Cheers Arthur! 🙂

  4. I like the cendol and rojak there when i was studying in Subang (about 15 years ago) but the queue at that time wasn’t so long. At that time, the “stall” was still a “motosikal”. Even when i went to KL in 2005 to get my PR visa, i still asked my friend to fetch me there to have a try. Don’t expect the business is so so good now.

    • Nice! They’ve been around for a looong time eh?

      Yeah, I’ve heard that a couple of years back it was just a small portable stall. Remarkable that they’ve been going on so strong for so many years.

      Cheers bro! 🙂

  5. It still looks as yummy! I wonder if the sauce still has the same sweet twang as before, but I’m glad to know that they are still serving the same items after so long.

    I rarely go for it nowadays. It’s not that I don’t know where the stall is; it’s just that I can’t stand being in a long queue on a hot, sunny day – even though the trees provide ample shade.

    • Yup, the sauce is sweet alright. 🙂

      I like it but it can be cloying if you eat too much of it, but the same is also true of the fruit type rojak with the sweet (and sometimes spicy) black sauce.

      Keeping it simple, and the area is quite near a lot of institutions and housing areas, perhaps that’s one of the reasons they’re still around after so long.

      Heh! Yeah, I wouldn’t normally do that too, but if I’m in the area I don’t mind eating it again.

      Cheers Ciana! 🙂

      • Ah, dang, they’ve not lessen the sugar after all these years.

        I know what you mean about the fruit rojak; you should however give the Muar version a try if you’re ever in that town. I’m not sure if it’s the same as the one in Sibu.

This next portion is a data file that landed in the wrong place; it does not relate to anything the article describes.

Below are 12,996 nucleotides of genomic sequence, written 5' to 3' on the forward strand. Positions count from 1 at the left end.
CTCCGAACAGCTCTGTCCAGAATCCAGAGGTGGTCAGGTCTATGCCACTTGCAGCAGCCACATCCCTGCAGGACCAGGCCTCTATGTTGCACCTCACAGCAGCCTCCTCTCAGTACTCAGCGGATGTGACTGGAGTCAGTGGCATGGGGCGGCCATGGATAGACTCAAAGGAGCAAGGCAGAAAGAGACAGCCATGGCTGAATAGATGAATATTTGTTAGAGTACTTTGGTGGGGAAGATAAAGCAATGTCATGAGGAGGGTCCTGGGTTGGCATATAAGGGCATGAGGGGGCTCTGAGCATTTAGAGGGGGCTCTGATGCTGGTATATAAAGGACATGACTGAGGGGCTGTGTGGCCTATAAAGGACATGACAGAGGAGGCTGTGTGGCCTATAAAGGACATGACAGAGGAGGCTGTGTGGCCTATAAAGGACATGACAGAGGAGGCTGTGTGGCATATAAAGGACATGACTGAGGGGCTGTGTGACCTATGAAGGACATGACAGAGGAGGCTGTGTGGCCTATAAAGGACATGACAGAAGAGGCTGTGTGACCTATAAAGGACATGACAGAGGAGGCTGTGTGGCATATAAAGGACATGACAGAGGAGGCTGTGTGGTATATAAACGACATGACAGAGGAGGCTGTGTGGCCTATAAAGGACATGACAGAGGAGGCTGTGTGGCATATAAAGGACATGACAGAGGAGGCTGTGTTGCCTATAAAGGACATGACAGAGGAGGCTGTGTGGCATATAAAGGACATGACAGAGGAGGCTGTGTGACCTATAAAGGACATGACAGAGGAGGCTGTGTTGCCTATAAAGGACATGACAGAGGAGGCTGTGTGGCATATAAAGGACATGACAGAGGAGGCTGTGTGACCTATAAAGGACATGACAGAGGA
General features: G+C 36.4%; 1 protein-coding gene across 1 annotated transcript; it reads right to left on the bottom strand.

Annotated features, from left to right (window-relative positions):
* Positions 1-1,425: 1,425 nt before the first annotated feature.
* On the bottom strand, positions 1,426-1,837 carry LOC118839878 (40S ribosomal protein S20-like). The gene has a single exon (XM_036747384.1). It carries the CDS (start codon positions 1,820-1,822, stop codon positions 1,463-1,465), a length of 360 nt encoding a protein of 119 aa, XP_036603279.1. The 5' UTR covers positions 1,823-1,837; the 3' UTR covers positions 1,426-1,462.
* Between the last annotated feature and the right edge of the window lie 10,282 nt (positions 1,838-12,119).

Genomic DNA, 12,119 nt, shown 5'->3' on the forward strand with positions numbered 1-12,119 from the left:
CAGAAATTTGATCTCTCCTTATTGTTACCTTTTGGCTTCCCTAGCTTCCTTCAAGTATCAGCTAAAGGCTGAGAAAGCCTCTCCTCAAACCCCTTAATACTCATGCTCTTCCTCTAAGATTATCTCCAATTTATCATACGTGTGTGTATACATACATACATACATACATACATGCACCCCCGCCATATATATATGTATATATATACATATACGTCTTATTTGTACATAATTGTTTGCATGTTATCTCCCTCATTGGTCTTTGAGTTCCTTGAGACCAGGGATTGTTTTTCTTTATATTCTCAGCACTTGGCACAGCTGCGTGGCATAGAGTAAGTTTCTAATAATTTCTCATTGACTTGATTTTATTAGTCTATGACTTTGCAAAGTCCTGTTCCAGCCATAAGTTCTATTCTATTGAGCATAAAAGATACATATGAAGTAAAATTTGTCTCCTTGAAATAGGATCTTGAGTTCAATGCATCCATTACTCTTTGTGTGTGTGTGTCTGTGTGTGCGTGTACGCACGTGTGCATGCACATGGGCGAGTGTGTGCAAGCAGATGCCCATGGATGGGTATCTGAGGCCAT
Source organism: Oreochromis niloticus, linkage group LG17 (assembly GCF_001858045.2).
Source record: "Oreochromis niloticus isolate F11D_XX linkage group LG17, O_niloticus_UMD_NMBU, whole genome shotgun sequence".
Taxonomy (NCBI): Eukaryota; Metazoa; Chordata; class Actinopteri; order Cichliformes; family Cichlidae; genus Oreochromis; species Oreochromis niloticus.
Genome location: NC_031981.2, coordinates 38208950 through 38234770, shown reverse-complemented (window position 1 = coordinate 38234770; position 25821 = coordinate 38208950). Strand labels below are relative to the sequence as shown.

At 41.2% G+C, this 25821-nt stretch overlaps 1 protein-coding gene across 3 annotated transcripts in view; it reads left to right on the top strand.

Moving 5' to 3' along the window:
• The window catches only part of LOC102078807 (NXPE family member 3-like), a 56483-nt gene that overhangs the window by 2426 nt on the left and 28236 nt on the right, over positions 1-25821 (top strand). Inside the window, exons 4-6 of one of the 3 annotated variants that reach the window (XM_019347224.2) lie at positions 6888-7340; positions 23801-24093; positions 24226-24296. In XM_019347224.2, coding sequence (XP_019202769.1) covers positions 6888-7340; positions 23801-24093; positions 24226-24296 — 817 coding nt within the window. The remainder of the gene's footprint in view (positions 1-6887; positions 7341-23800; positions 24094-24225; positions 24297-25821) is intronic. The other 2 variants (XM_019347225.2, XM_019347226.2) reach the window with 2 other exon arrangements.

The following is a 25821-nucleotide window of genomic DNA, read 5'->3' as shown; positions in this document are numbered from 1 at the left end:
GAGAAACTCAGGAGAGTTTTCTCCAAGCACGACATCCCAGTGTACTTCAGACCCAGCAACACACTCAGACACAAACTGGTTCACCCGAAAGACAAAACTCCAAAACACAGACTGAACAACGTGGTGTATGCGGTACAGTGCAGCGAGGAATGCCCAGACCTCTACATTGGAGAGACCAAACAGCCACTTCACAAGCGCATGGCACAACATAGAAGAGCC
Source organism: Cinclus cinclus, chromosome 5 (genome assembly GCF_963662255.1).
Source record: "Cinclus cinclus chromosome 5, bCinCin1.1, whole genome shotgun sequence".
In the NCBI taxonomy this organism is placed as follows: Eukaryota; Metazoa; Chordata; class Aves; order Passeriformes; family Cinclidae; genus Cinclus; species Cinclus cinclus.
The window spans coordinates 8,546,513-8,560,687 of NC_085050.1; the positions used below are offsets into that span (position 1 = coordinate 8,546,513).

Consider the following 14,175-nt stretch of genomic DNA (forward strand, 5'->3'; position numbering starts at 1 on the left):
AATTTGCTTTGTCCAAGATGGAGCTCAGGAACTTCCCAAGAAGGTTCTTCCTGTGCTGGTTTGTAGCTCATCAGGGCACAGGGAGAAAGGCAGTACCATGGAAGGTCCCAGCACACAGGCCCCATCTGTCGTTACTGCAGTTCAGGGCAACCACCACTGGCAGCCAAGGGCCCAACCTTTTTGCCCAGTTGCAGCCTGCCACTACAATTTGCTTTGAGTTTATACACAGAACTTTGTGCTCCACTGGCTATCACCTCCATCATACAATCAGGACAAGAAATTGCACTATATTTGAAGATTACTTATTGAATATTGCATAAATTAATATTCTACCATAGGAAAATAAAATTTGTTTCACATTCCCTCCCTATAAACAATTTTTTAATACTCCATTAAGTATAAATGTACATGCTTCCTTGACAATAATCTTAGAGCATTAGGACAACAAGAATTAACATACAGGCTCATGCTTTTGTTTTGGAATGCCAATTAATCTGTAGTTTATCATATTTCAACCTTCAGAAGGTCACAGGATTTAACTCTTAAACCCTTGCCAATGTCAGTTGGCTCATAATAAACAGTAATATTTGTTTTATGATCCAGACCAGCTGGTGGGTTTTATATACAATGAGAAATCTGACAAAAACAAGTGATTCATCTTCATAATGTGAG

It has food frontage too. I should drag one of my Subang friends along when there’s a craving for it. Here’s a tip, though. If you’re ever going for it, try queuing up at the stall before noon. You might not have to wait for so long.

        • Nice! I’ll be sure to check that out if I’m in Muar.

          I plan to head to Johor one of this days for a road trip, and maybe swing down to Singapore while I’m at it. Heh.

          Thanks for the tip Ciana! 🙂

    • Indeed, the queue never stops – it’s just about that long all the time, new customers keep coming in and thus maintains the length of the line.

      It’s pretty good, but I wouldn’t drive to Subang Jaya for rojak. I’m not a big fan of rojak but for this one, I’ll eat it if I’m in the area. 🙂

  6. *scratches head* must be ‘addictive rojak’, and its hard to fight an addiction….
    but then again, higher population density = longer queues, just checkout the queues in India or mainland China!

    • Haha! True that, but the other stalls don’t have a lot of customers, except for the cendol one right beside it.

      I guess cendol goes well with rojak, especially on a hot day. 🙂

    • Yeah, it’s more like pasembur instead of the rojak that I usually associate with the word “rojak” – fruits in dark sauce, sometimes with a dash of chilli.

      This one is Indian mamak style with peanut sauce so it goes well with egg and squid, while putting those in a fruit rojak would be…interesting. 😉

    • Yeah, I think it’s a different stall, that one has a queue too, though nowhere near as long as this.

      I reckon cendol during a hot day would be good while waiting in line. 🙂

    • Nice! It wasn’t a long wait, just a long queue, unless you have someone getting loads of rojak to go.

      Yeah, I saw a lot of people eating the cendol while waiting in line too, we didn’t have that but next time I’ll go check it out when I’m in the area.

      Cheers bro! 🙂

  7. When you see lots of Chinese queuing for food sold or prepared by non Chinese, then that’s the sign that you must join the queue too….lol. There’s a high chance that the food is really good.

    True story 😛

    • Heh! That’s an interesting theory.

      I’ll keep an eye out for situations like that and see if it’s good. There are queues at almost every stall in Singapore though, maybe coz of the population density.

      Cheers Nymphadora! 🙂